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Old 21 February 2018, 11:40 PM
E. Q. Taft's Avatar
E. Q. Taft E. Q. Taft is offline
Join Date: 30 July 2003
Location: San Diego, CA
Posts: 14,386

Hmm. I'm re-reading the Dresden books at the moment, too, and I don't really see it as misogyny, except perhaps in that he makes some inappropriate jokes from time to time. He admits (insists, really) that it bothers him more to see women hurt than men, and while that's sexist, I'm guessing it's a trait he shares with a large proportion of men and some women. On the other hand, it's pretty clear that he has a lot of respect for the women he works with, and sometimes the ones he works against, too.

I will admit there is an improbable number of extremely attractive women in the books (even allowing for the fact that some of them are faeries, vampires, etc.), and that Dresden invariably has to describe and comment upon them, and that does occasionally bother me a bit.

Anyway. Not what I came here to say.

I'm currently reading a book called Missions Accomplished, which is a collection of short anecdotes (mostly) about travelling, complied by someone who has done a lot of it. Not the sort of book I would have picked up ordinarily, but it happens to have been written by the guy who was my best friend through junior high, high school, and into college, Tim Jenkins. I knew he traveled a lot, but I didn't really know it was this much. (Probably what caused us to drift apart, more than anything else, was that he's as hardworking and ambitious as I am not.) I'm about two-thirds of the way through. I knew a few of the stories before, and know some of the other people involved in many of them, but most are new to me.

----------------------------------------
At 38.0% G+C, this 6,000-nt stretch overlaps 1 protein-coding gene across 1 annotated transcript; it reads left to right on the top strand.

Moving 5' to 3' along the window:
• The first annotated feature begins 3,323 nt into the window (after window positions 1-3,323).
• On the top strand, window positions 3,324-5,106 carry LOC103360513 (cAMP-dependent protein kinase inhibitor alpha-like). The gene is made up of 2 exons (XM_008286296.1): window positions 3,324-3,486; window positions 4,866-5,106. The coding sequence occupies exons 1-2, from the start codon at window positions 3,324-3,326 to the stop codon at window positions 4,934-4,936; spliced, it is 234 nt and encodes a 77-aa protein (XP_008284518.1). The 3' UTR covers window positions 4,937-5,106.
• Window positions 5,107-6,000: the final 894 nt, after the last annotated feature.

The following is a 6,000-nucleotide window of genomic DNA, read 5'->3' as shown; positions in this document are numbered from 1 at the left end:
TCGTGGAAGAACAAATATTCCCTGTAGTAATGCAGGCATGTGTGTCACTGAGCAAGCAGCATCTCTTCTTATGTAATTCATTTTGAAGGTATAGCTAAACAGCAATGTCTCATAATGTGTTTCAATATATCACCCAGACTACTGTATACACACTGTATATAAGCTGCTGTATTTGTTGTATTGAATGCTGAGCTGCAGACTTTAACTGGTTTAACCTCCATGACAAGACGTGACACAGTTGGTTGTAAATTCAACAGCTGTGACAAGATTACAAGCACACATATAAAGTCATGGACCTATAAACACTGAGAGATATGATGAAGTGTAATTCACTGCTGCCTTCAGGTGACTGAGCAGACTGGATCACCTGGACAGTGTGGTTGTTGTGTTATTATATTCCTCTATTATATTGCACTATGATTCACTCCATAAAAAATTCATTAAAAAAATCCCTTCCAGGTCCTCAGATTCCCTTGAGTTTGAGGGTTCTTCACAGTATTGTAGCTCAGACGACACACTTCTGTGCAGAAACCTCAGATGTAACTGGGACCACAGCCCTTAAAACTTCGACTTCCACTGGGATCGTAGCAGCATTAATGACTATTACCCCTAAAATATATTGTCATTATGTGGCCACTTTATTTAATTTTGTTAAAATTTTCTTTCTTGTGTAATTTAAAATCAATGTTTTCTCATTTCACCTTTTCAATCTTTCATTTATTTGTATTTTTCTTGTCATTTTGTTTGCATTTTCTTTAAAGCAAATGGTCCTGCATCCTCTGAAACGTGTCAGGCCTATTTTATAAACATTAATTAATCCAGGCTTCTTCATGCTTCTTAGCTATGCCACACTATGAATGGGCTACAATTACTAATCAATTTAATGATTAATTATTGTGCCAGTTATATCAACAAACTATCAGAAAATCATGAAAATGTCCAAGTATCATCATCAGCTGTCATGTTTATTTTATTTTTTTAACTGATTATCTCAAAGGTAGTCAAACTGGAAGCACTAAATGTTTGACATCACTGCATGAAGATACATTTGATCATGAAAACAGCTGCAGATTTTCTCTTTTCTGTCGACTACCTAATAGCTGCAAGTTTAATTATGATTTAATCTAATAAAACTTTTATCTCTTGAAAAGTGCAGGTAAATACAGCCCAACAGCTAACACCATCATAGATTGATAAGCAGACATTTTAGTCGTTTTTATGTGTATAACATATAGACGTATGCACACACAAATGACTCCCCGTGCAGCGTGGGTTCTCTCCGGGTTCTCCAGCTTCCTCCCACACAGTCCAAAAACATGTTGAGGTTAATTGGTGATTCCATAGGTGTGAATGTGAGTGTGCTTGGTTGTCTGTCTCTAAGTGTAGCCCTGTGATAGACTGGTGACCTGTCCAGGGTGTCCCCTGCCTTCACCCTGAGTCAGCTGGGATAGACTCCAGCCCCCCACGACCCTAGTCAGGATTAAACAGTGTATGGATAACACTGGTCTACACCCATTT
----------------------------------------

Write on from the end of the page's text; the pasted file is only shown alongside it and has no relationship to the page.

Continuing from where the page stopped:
To be completely honest: not sure I'd recommend it to just anyone. It's reasonably decent light reading, but the stories are generally not all that interesting or humorous. I also think the book would have been better written as more of a narrative, rather than as a bunch of 4-page brief episodes; the stories could have been linked by destinations, travel companions, or general theme. Instead, they are mostly in no particular order. (There is a general trend from oldest to newest, but many diversions on the way.) On the other hand, that could make it a great book for bathroom reading.

Tim tells me he's working on a sequel, and I'll be in that one. We did take a trip or two together, but not to anywhere so exotic.

Anyway, if interested, the book is available on Amazon, and an e-book version is due out shortly.
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